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Synod approves new West Yorkshire diocese

08 July 2013


Decision time: the University of York's Central Hall, where the General Synod is conducting its business

Decision time: the University of York's Central Hall, where the General Synod is conducting its business

A NEW diocese of West Yorkshire & the Dales was approved by the General Synod on Monday afternoon, despite opposition from Wakefield diocese, one of three that will be replaced.

The Bishop of Ripon & Leeds, the Rt Revd John Packer, said that it was "a great day for the mission of the Church of England in West Yorkshire and the Dales".

The Draft Diocese of Bradford, Ripon & Leeds and Wakefield Reorganisation Scheme was brought to Synod for approval after it was rejected by the Wakefield diocesan synod by 76 votes to 40 ( News, 8 March).

The scheme, published last October ( News, 2 November), proposes that the dioceses of Bradford, Ripon & Leeds, and Wakefield be abolished and replaced by a new diocese of Leeds, to be presided over by a diocesan Bishop of Leeds. It predicts that "significant financial savings" could be made, and re-invested in mission. It is proposed that the three existing cathedrals would retain their status, and that each of the five archdeaconries would have their own area bishop.

On Monday, Professor Michael Clarke, who chairs the Dioceses Commission, said that the scheme would give the new diocese "tremendous opportunity", leading to "the re-imagining of the Church and its ministry and mission". The existing dioceses faced the "major challenges" of declining congregations, reduced numbers of clergy, weakened finances, and pension costs that could best be addressed together.

The Archbishop of York, Dr Sentamu, warned the Synod: "We cannot and must not assume that the ways which served us well in the past are automatically appropriate now."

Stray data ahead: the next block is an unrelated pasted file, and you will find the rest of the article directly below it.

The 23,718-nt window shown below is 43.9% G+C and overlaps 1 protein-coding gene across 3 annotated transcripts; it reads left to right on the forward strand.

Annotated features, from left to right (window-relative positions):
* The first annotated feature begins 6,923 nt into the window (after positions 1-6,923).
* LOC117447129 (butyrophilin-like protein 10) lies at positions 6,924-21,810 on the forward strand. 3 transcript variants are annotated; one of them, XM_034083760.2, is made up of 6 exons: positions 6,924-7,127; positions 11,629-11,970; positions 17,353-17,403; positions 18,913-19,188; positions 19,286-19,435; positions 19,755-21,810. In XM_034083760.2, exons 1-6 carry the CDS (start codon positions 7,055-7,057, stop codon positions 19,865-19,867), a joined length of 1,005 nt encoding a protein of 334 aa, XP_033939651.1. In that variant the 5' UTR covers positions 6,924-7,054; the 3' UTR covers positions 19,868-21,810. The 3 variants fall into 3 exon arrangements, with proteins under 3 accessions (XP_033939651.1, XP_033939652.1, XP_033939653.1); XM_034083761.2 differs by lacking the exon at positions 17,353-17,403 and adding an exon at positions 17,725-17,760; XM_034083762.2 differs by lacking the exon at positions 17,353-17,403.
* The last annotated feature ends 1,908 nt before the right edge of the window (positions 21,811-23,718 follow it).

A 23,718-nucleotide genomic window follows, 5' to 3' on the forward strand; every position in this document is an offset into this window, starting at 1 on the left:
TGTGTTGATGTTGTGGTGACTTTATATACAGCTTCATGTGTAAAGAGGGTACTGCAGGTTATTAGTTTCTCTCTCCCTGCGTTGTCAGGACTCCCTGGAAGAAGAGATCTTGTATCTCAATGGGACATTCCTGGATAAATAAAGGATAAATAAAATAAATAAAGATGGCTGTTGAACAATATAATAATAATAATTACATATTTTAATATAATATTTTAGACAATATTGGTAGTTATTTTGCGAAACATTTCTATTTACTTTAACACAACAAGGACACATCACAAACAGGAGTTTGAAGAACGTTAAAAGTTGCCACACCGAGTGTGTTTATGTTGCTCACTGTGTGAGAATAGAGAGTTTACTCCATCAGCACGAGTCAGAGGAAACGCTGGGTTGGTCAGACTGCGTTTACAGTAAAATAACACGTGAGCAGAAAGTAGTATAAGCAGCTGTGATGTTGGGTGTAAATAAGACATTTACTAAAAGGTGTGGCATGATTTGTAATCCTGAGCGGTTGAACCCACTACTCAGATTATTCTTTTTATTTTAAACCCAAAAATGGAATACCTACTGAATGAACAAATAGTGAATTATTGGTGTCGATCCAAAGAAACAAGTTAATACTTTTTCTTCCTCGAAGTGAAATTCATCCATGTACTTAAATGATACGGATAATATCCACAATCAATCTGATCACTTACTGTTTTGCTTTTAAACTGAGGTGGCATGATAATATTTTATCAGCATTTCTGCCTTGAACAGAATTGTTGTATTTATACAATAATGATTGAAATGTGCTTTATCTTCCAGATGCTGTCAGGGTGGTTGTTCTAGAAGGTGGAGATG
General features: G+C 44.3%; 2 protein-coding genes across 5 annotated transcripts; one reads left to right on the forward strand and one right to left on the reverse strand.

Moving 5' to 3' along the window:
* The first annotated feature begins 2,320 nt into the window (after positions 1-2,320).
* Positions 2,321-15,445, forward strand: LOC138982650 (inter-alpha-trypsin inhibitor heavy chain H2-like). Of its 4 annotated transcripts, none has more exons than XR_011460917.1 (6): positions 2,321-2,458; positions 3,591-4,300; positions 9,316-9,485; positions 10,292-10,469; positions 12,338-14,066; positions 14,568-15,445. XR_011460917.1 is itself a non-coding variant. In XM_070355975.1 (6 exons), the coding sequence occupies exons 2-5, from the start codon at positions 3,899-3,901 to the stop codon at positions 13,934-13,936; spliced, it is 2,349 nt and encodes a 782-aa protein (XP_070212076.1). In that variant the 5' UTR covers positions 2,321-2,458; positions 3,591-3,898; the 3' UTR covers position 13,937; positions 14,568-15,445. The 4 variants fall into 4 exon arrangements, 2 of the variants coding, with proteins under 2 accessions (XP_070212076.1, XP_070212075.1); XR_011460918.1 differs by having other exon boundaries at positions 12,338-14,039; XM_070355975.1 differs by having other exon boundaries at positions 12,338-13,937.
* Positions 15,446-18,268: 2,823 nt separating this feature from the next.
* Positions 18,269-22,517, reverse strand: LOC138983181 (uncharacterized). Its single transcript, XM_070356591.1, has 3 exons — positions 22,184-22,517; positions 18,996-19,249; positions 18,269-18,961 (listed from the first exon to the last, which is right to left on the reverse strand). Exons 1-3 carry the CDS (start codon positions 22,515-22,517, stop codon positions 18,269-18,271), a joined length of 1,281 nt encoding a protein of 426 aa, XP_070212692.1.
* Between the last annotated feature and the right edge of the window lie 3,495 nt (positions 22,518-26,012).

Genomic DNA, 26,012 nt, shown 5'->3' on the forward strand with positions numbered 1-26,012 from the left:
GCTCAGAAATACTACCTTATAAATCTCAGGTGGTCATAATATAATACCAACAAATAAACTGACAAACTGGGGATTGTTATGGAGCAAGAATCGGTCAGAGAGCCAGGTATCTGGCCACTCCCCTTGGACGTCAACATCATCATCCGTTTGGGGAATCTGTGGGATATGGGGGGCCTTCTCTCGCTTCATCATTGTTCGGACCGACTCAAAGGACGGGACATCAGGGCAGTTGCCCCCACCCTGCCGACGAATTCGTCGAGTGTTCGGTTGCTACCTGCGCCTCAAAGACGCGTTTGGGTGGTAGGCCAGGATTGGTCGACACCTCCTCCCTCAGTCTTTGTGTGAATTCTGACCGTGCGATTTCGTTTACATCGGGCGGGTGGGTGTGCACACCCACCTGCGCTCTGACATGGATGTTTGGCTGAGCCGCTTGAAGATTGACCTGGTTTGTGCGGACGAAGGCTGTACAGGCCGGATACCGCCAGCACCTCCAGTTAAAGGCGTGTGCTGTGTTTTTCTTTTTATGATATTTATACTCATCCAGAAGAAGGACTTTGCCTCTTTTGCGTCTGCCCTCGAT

The Bishop of Bradford, the Rt Revd Nick Baines, said that the scheme required a definite decision to "bring an end to more than three years of uncertainty". If the scheme was approved, he and the other diocesan bishops would lose their jobs: "This is not a comfortable place to be, but it is the right place to be." The scheme offered "the freedom to do something new, risky and visionary", and would lead to a "bright and engaging future for both the Church and our communities".

The Bishop of Wakefield, the Rt Revd Stephen Platten, said that the diocese was committed to growth, but was "clear that this is not the way forward for Wakefield". He warned that the scheme would reduce the representation of the Northern Province in the national Church and potentially in the House of Lords. It meant that a diocese "can find itself being closed down over its own head. . . This sort of process will not stop here. We are making this decision without having had a debate across the Church on what sort of diocese and bishops we want."

After the vote, Bishop Platten said: "I am grateful for the generous and understanding debate today in General Synod, and thank all those who spoke. Wakefield diocese will work together with Ripon & Leeds and Bradford to make sure of a good outcome, despite our reservations before the vote."

The new diocese will come into existence on a day to be set by the Archbishop of York after the scheme has been confirmed by the Queen through an Order in Council. The Synod also approved a resolution establishing a vacancy-in-see committee for the new diocese, so that the process for appointing the first Bishop of Leeds could begin.

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